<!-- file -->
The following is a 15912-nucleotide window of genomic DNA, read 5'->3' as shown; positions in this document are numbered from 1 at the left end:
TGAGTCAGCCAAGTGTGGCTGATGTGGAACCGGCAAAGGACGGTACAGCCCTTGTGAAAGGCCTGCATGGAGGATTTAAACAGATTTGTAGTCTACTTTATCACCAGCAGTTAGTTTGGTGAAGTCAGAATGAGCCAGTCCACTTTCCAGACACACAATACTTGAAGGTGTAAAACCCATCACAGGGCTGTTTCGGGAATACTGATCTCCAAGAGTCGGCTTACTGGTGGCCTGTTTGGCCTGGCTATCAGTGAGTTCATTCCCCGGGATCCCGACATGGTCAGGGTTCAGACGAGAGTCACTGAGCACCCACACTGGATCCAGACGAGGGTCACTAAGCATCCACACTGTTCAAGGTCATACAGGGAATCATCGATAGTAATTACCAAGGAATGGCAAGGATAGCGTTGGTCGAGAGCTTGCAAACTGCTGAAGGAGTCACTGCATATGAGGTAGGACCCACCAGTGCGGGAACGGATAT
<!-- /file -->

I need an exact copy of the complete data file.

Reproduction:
The following is a 15912-nucleotide window of genomic DNA, read 5'->3' as shown; positions in this document are numbered from 1 at the left end:
TGAGTCAGCCAAGTGTGGCTGATGTGGAACCGGCAAAGGACGGTACAGCCCTTGTGAAAGGCCTGCATGGAGGATTTAAACAGATTTGTAGTCTACTTTATCACCAGCAGTTAGTTTGGTGAAGTCAGAATGAGCCAGTCCACTTTCCAGACACACAATACTTGAAGGTGTAAAACCCATCACAGGGCTGTTTCGGGAATACTGATCTCCAAGAGTCGGCTTACTGGTGGCCTGTTTGGCCTGGCTATCAGTGAGTTCATTCCCCGGGATCCCGACATGGTCAGGGTTCAGACGAGAGTCACTGAGCACCCACACTGGATCCAGACGAGGGTCACTAAGCATCCACACTGTTCAAGGTCATACAGGGAATCATCGATAGTAATTACCAAGGAATGGCAAGGATAGCGTTGGTCGAGAGCTTGCAAACTGCTGAAGGAGTCACTGCATATGAGGTAGGACCCACCAGTGCGGGAACGGATAT